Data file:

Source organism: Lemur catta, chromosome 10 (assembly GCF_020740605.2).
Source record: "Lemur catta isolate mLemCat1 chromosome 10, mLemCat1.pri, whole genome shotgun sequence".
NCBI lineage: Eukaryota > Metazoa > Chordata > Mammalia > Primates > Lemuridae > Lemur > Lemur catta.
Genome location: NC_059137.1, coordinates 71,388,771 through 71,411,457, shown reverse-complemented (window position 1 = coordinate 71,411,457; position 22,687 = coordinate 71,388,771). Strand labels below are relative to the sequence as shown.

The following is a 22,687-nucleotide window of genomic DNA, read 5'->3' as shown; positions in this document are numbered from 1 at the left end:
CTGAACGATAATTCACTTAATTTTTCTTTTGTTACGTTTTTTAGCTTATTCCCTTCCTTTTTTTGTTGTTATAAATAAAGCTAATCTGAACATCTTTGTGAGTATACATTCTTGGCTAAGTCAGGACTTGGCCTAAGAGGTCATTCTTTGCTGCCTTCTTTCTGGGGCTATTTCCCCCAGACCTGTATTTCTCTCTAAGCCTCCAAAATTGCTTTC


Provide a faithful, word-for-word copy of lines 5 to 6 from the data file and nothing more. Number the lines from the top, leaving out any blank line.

The following is a 22,687-nucleotide window of genomic DNA, read 5'->3' as shown; positions in this document are numbered from 1 at the left end:
CTGAACGATAATTCACTTAATTTTTCTTTTGTTACGTTTTTTAGCTTATTCCCTTCCTTTTTTTGTTGTTATAAATAAAGCTAATCTGAACATCTTTGTGAGTATACATTCTTGGCTAAGTCAGGACTTGGCCTAAGAGGTCATTCTTTGCTGCCTTCTTTCTGGGGCTATTTCCCCCAGACCTGTATTTCTCTCTAAGCCTCCAAAATTGCTTTC